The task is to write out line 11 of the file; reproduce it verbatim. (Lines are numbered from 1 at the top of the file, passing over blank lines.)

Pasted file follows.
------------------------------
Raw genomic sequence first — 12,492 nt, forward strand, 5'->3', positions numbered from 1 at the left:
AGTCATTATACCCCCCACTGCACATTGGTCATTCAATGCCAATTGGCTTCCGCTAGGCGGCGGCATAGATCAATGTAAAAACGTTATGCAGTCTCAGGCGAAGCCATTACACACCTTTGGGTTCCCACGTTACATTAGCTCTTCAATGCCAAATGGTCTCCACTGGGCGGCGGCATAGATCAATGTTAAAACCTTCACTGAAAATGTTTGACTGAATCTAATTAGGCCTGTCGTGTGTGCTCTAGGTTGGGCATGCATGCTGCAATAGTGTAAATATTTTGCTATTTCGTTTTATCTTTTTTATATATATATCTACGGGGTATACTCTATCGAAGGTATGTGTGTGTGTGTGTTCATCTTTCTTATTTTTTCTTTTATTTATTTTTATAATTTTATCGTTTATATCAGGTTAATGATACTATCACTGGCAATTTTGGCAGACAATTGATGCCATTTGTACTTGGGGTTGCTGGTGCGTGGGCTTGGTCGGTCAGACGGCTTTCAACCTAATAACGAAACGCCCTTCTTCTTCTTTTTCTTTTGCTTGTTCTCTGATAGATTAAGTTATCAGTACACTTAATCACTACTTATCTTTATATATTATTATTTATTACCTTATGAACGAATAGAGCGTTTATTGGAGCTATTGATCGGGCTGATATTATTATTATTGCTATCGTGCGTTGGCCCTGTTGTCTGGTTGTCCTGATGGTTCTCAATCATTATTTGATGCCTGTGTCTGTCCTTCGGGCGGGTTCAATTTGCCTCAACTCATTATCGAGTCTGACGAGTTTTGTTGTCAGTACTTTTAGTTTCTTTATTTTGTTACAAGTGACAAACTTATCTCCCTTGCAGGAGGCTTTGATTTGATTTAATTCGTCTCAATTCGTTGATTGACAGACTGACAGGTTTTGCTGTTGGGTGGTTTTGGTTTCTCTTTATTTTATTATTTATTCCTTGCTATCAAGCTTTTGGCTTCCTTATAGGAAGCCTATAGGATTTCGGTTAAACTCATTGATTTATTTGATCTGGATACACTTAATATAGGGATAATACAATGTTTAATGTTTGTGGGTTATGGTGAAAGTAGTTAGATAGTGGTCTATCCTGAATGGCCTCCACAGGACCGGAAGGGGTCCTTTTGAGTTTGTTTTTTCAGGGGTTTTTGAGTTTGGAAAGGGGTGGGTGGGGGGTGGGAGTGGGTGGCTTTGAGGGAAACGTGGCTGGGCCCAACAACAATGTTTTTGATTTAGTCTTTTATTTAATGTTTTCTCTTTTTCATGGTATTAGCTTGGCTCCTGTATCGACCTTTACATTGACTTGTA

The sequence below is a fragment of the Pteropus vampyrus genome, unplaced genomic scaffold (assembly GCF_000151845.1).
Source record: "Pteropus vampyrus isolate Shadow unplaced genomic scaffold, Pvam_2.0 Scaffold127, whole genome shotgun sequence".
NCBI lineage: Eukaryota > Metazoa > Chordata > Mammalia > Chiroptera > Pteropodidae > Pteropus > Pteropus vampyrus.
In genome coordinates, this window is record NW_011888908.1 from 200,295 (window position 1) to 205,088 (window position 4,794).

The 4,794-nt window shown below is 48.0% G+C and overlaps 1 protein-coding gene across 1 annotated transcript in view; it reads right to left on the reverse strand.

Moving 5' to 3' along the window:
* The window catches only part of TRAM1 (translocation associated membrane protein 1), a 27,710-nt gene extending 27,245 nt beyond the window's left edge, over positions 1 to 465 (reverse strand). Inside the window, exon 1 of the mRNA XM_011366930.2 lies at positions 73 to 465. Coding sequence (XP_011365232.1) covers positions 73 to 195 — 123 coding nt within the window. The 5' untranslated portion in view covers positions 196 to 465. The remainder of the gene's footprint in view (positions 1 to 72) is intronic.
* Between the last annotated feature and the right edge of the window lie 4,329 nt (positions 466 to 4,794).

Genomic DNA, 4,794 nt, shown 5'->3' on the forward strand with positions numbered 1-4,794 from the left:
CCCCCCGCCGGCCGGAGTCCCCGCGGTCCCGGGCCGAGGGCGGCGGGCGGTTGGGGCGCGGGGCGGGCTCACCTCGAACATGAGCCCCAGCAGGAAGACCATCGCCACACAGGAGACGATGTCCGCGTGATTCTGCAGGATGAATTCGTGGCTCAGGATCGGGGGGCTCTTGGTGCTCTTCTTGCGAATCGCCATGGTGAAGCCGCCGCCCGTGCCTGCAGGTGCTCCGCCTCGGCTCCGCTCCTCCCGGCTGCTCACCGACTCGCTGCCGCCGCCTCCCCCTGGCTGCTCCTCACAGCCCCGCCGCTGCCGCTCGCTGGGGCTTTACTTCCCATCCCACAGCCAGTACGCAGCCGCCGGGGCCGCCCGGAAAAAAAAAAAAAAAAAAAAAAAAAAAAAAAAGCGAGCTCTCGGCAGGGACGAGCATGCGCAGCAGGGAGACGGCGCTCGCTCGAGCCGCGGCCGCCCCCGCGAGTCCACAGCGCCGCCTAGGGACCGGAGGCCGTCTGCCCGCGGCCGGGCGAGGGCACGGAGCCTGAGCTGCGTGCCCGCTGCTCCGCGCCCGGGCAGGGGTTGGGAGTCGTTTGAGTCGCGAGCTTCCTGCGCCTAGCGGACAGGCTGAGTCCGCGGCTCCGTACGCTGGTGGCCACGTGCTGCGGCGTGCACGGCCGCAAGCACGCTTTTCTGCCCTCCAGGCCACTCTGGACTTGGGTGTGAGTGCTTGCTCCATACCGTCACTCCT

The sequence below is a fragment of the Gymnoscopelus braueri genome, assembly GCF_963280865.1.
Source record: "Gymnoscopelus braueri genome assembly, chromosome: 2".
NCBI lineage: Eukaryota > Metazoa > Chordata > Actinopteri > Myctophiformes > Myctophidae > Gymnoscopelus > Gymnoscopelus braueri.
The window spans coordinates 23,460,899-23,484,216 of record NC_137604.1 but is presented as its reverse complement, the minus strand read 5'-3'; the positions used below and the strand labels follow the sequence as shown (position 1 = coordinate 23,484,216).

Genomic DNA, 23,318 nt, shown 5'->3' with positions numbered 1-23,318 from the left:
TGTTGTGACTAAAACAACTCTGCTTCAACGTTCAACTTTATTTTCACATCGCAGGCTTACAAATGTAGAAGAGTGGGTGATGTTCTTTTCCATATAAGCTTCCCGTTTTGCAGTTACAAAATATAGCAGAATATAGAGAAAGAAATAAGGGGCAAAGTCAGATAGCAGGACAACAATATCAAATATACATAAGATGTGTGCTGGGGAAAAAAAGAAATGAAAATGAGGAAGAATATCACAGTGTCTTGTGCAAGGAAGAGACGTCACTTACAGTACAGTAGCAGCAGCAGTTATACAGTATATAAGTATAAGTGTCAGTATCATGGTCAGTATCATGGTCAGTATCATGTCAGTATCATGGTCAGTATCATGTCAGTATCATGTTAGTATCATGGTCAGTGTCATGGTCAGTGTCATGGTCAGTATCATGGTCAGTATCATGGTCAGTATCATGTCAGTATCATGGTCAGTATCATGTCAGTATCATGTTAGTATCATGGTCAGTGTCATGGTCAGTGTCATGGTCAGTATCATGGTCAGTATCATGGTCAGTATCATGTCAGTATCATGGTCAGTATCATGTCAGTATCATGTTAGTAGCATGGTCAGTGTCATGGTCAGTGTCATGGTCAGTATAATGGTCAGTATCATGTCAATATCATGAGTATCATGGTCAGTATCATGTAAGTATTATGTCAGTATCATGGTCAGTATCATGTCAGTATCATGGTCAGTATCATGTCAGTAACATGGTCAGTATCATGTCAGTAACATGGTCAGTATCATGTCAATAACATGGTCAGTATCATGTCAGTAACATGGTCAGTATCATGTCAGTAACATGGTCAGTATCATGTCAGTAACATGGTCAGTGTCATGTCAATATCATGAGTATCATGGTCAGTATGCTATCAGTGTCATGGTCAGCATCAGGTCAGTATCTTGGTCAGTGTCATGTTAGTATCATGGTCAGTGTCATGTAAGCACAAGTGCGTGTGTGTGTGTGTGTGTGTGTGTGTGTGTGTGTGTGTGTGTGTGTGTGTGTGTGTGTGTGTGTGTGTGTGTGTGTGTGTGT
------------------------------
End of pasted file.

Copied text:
Genomic DNA, 4,794 nt, shown 5'->3' on the forward strand with positions numbered 1-4,794 from the left: